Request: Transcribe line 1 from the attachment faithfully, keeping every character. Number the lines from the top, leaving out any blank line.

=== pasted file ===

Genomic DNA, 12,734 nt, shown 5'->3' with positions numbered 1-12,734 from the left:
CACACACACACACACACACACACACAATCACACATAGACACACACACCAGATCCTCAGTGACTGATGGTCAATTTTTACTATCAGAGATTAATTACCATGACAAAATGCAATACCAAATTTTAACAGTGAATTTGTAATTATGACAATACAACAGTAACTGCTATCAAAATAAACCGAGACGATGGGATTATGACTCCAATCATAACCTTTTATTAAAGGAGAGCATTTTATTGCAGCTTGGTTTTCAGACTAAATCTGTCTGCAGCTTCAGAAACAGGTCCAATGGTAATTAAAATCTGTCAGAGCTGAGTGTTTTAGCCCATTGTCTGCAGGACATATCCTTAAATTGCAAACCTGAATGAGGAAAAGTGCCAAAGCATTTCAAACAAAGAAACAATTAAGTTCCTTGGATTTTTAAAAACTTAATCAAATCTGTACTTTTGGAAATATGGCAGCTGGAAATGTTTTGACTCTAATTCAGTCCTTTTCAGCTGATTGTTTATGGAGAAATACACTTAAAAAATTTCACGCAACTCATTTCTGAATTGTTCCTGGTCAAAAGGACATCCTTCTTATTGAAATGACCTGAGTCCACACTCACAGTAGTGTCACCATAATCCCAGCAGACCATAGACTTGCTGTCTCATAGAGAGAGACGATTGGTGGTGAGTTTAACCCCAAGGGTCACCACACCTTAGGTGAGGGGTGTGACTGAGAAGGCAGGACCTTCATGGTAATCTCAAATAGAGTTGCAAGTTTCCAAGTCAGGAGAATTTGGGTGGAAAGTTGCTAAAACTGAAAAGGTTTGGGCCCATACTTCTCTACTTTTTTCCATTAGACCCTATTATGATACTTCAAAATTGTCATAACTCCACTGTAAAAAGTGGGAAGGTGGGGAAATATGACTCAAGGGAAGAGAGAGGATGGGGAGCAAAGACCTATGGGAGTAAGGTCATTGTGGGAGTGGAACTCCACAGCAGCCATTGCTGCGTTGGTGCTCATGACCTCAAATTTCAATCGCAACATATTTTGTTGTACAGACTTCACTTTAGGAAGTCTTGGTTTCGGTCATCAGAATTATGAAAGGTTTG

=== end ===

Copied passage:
Genomic DNA, 12,734 nt, shown 5'->3' with positions numbered 1-12,734 from the left: